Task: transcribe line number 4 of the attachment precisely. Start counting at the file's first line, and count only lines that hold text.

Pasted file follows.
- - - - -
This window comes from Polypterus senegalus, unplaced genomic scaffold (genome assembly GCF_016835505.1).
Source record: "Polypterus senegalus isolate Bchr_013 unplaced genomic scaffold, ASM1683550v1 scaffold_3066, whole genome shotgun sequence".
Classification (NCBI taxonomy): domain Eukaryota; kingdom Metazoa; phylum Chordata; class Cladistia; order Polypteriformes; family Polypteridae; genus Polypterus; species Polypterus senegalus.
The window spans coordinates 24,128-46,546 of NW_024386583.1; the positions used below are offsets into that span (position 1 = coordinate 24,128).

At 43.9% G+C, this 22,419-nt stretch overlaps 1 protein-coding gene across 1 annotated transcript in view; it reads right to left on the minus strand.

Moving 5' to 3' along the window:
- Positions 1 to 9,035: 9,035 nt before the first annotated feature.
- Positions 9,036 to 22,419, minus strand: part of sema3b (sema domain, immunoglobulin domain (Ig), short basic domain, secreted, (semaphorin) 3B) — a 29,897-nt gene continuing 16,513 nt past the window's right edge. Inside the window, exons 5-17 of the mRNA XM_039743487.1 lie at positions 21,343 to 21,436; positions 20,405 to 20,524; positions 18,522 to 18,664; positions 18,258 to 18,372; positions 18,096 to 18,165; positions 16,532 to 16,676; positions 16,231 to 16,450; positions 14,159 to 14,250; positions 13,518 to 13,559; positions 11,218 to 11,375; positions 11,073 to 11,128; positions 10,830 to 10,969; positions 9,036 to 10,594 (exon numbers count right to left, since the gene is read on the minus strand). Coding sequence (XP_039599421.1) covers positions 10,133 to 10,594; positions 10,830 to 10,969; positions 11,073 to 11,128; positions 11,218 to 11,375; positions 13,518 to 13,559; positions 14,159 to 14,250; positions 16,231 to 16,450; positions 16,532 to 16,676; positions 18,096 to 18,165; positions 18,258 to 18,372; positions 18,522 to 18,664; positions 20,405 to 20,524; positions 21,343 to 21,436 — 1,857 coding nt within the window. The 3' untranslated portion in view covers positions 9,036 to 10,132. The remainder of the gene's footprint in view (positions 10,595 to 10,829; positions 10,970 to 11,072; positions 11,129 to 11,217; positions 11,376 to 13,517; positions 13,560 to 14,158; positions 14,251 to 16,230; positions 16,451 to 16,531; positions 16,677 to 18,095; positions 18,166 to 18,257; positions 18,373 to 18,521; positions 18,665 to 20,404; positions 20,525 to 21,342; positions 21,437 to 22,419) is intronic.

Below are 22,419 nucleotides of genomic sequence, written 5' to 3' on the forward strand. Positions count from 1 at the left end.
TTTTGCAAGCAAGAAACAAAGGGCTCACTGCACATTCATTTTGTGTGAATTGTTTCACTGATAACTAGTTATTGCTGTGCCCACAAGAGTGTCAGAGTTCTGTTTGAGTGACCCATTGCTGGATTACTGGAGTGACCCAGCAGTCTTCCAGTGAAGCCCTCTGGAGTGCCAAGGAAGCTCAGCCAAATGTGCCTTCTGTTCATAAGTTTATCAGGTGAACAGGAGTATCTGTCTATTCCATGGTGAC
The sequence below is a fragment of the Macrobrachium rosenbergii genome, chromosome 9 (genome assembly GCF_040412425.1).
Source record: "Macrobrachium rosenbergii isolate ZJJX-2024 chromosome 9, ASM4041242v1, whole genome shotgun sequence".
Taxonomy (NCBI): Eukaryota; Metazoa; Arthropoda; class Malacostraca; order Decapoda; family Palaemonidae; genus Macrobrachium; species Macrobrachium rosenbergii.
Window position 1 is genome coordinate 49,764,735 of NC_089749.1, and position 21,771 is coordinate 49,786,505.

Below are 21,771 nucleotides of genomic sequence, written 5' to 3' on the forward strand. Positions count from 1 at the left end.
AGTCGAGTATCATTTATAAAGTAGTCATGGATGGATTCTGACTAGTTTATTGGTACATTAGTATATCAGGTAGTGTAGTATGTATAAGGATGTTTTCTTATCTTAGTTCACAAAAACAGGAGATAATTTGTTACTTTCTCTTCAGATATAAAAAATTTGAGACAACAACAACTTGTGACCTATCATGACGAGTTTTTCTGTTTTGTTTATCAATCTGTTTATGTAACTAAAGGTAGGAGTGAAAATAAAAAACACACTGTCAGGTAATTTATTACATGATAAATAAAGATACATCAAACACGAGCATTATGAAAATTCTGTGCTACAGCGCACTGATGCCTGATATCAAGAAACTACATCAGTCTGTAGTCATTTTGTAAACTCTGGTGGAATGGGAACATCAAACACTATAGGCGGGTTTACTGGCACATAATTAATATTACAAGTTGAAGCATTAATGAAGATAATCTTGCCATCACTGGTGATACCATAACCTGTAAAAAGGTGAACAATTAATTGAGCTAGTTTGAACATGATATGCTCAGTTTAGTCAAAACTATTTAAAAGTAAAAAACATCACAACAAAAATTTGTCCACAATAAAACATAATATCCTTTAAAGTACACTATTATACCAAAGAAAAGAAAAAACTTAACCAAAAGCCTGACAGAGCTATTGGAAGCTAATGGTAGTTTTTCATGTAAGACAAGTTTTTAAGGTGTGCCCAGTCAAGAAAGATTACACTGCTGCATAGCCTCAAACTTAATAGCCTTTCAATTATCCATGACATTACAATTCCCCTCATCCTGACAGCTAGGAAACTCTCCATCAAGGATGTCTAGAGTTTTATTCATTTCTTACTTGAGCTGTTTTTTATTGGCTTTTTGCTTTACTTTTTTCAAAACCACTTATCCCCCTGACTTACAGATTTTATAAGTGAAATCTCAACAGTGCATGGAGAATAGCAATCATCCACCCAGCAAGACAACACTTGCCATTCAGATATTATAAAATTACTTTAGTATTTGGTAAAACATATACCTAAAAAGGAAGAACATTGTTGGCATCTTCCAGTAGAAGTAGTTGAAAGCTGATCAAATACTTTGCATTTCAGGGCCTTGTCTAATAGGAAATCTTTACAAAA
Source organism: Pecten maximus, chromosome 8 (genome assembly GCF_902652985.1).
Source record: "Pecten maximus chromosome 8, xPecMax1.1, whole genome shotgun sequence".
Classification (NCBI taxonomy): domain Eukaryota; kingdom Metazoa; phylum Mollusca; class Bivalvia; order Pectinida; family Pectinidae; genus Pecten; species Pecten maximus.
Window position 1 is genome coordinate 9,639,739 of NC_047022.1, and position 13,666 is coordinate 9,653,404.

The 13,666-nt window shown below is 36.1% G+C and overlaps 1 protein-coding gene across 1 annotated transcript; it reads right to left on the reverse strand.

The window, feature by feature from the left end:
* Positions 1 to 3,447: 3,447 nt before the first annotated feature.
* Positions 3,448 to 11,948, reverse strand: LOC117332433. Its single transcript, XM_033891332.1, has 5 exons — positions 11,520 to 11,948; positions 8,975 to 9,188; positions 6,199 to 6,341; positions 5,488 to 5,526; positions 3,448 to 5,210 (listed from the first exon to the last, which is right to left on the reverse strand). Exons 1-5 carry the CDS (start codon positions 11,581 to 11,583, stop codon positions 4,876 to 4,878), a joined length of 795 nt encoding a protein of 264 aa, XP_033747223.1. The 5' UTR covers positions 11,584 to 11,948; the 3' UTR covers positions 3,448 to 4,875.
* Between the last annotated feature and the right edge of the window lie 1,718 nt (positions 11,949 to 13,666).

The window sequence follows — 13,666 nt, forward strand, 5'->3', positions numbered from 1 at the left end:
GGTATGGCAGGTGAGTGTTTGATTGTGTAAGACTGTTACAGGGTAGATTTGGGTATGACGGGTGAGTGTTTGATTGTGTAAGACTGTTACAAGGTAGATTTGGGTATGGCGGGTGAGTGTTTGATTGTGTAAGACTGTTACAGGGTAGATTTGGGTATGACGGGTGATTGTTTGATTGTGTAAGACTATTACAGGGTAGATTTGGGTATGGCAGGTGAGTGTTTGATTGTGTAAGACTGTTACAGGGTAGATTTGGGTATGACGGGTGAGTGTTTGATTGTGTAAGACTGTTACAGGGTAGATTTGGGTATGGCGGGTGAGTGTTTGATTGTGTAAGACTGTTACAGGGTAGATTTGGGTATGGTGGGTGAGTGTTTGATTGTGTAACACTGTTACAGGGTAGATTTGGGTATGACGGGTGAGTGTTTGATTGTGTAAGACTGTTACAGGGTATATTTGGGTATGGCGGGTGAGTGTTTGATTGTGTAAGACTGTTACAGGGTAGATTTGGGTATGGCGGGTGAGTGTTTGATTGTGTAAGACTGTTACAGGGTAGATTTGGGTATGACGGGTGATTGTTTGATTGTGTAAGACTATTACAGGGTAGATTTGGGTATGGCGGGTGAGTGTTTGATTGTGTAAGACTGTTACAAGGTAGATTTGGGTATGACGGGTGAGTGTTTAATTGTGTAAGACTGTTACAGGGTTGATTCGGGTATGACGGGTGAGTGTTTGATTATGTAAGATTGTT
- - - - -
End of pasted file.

The window spans coordinates 24,128-46,546 of NW_024386583.1; the positions used below are offsets into that span (position 1 = coordinate 24,128).